where was picasso born
In 1907 Picasso painted ‘Les Demoiselles d’Avignon’, a revolutionary work that introduced a major new style – ‘Cubism’. Picasso worked closely with the French artist Georges Braque in the development of this style. Picasso‘s next major innovation, in 1912, was ‘Collage’, attaching pieces of cloth, newspaper or advertising to his paintings.
Picasso now moved from style to style, experimenting with painting and sculpture and becoming involved with the Surrealist movement. In 1937, he produced ‘Guernica’, a painting inspired by the destruction of the town in northern Spain by German bombers during the Spanish Civil War. Picasso supported the Republican government fighting General Francisco Franco, and never returned to Spain after Franco’s victory.
For nearly 80 of his 91 years, Picasso devoted himself to an artistic production that contributed significantly to the whole development of modern art in the 20th century, notably through the invention of Cubism (with the artist Georges Braque) about 1907. Building on the work of 19th-century art movements, Cubism radically changed the course of representation by acknowledging the illusionistic tricks required to depict three-dimensional objects on a flat canvas. In rejecting the naturalism that Western artists had favoured since the Renaissance, Cubism consequently changed the ways in which people think about the role of art. It ushered in the abstract movements of the 20th century and continues to influence the art of the 21st. Picasso never kept within stylistic boundaries, and he continued to experiment with different approaches and media into the last decade of his life.
Pablo Picasso was the son of José Ruiz Blasco, a professor of drawing, and Maria Picasso López. His unusual adeptness for drawing began to manifest itself early, around the age of 10, when he became his father’s pupil in A Coruña, where the family moved in 1891. From that point his ability to experiment with what he learned and to develop new expressive means quickly allowed him to surpass his father’s abilities. In A Coruña his father shifted his own ambitions to those of his son, providing him with models and support for his first exhibition there at age 13.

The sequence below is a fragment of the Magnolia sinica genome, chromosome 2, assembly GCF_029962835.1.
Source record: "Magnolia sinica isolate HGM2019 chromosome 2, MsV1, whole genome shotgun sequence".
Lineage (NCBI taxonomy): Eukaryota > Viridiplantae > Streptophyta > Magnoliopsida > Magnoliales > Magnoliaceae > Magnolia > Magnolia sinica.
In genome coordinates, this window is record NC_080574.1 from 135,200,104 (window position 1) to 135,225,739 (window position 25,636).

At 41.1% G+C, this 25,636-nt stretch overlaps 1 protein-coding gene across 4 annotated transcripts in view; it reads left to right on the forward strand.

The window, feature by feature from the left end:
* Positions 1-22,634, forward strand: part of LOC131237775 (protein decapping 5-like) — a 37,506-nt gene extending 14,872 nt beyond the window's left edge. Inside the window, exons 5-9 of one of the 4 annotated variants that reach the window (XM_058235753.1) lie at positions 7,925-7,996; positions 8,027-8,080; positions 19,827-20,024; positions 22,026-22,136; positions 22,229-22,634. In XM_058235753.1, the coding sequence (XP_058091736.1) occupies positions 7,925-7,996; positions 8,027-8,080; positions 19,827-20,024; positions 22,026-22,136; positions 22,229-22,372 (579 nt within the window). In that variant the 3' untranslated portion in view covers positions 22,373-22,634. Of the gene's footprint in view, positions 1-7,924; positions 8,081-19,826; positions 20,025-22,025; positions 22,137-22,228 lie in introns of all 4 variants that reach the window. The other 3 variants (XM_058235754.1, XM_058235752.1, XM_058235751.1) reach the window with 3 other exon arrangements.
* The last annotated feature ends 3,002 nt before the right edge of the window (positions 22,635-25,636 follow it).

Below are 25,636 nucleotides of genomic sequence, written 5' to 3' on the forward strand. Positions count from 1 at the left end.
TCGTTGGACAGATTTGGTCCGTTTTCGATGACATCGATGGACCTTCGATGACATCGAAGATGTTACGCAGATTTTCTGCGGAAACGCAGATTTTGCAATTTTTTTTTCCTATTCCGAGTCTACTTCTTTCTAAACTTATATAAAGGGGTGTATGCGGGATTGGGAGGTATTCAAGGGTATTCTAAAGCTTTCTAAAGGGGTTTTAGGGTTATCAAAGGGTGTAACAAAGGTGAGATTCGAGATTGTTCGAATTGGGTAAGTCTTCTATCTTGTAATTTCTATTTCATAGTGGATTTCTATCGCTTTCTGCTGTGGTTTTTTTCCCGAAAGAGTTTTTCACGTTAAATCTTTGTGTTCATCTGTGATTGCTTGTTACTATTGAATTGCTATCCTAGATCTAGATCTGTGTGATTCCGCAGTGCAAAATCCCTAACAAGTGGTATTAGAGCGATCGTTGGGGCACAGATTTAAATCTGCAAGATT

In Cubism, which is divided into two phases, analytical and synthetic, Picasso and Braque established the modern principle that artwork need not represent reality to have artistic value. Major Cubist works by Picasso included his costumes and sets for Sergey Diaghilev’s Ballets Russes (1917) and The Three Musicians (1921). Picasso and Braque’s Cubist experiments also resulted in the invention of several new artistic techniques, including collage.
Picasso’s father was a professor of drawing, and he bred his son for a career in academic art. Picasso had his first exhibit at age 13 and later quit art school so he could experiment full-time with modern art styles. He went to Paris for the first time in 1900, and in 1901 was given an exhibition at a gallery on Paris’ rue Lafitte, a street known for its prestigious art galleries. The precocious 19-year-old Spaniard was at the time a relative unknown outside Barcelona, but he had already produced hundreds of paintings. Winning favorable reviews, he stayed in Paris for the rest of the year and later returned to the city to settle permanently.
In 2005, another exhibition centre opened at number 13 in the Plaza de la Merced.
Also noteworthy are the notebooks of preparatory drawings for the work “Les Demoiselles d’Avignon” which marked the beginning of his “African Period” or “Protocubism”, which gave rise to the artistic movement of cubism, and of which Picasso is the greatest exponent. The 84 drawings are complemented by a repertoire of graphic work covering the period from 1905-1971.
His romantic partner of seven years, Fernande Olivier, figured in many of the artist’s Cubist works, including Head of a Woman, Fernande (1909). Historians believe she also appeared in “Les Demoiselles d’Avignon.” Their relationship was tempestuous, and they separated for good in 1912.
In 1900, Picasso first went to Paris, the center of the European art scene. He shared lodgings with Max Jacob, a poet and journalist who took the artist under his wing. The two lived in abject poverty, sometimes reduced to burning the artist’s paintings to stay warm.